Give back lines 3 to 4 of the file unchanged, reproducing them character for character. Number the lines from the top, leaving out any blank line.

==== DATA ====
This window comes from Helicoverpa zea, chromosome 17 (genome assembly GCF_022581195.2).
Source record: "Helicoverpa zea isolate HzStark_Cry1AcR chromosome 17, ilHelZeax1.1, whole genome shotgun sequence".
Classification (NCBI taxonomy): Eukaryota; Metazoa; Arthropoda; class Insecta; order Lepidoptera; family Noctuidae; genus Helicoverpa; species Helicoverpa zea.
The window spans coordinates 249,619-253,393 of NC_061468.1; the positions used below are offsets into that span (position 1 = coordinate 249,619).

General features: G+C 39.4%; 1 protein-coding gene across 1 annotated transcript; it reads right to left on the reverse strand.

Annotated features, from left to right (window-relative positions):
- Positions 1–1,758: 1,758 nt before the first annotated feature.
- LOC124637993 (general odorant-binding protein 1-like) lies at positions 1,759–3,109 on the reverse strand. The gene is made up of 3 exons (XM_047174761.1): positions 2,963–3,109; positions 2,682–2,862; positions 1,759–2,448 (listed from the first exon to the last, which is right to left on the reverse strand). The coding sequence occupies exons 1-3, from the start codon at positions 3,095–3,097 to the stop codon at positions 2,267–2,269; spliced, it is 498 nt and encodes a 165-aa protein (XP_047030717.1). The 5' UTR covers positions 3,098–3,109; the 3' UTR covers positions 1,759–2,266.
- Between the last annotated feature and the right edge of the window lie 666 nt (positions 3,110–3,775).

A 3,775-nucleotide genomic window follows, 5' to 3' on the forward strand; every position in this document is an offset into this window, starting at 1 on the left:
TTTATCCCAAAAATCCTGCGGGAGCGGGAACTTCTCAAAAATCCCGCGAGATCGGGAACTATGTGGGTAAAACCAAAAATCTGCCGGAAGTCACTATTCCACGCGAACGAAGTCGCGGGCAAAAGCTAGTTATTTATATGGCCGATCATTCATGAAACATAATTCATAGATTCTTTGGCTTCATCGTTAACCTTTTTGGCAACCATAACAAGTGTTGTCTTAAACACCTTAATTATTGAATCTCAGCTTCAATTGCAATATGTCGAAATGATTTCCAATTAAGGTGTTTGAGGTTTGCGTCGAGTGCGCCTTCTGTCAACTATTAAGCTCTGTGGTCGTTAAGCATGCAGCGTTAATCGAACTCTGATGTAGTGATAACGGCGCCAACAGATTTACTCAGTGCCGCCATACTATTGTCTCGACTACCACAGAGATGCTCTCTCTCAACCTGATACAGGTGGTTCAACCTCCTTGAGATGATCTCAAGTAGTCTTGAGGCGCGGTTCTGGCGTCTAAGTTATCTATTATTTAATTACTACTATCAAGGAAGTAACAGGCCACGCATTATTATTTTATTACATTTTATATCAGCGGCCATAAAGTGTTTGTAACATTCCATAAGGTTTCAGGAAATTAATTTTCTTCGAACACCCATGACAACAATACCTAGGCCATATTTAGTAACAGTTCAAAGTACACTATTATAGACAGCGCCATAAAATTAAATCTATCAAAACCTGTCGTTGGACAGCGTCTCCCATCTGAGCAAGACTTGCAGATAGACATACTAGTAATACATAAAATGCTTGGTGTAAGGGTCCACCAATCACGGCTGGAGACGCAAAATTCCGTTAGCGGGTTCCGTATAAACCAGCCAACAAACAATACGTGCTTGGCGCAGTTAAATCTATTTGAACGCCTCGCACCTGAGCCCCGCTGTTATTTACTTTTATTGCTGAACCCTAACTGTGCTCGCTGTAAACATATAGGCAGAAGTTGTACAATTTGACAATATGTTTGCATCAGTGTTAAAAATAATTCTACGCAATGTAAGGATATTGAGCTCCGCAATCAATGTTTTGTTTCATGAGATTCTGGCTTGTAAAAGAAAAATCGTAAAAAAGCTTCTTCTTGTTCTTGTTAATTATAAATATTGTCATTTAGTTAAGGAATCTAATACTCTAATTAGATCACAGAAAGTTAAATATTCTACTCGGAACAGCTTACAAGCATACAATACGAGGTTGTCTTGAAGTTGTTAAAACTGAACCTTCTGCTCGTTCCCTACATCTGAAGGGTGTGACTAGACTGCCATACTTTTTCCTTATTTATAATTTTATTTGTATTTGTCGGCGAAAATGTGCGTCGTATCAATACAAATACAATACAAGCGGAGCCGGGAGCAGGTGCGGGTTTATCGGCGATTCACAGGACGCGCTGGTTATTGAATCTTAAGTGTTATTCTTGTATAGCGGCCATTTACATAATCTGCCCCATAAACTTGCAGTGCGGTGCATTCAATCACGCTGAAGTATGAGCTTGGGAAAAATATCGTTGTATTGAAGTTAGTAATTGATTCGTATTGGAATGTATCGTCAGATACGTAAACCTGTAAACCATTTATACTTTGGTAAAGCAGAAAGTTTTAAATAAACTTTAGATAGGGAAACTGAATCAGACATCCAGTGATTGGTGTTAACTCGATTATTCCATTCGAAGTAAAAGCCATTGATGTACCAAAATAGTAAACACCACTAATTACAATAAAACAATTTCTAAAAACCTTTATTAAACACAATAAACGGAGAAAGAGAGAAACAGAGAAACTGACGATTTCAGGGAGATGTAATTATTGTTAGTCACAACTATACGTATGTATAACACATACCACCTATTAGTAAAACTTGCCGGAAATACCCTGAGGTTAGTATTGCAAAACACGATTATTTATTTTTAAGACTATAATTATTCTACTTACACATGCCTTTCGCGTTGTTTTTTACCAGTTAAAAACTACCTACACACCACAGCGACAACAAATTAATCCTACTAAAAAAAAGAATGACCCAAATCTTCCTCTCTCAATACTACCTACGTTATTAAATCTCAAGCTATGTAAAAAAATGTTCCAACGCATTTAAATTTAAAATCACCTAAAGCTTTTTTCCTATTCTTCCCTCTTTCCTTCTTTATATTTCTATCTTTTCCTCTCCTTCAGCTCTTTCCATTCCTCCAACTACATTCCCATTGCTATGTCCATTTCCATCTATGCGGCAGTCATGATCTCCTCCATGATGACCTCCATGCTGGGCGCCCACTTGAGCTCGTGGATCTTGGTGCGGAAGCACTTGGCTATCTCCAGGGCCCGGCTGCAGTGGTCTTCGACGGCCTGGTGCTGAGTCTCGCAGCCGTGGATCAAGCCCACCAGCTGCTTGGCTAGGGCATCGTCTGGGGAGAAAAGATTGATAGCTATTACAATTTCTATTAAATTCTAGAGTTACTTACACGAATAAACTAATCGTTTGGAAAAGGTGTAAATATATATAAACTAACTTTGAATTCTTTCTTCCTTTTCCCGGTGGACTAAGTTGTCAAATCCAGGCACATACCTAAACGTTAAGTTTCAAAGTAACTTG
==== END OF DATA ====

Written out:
Classification (NCBI taxonomy): Eukaryota; Metazoa; Arthropoda; class Insecta; order Lepidoptera; family Noctuidae; genus Helicoverpa; species Helicoverpa zea.
The window spans coordinates 249,619-253,393 of NC_061468.1; the positions used below are offsets into that span (position 1 = coordinate 249,619).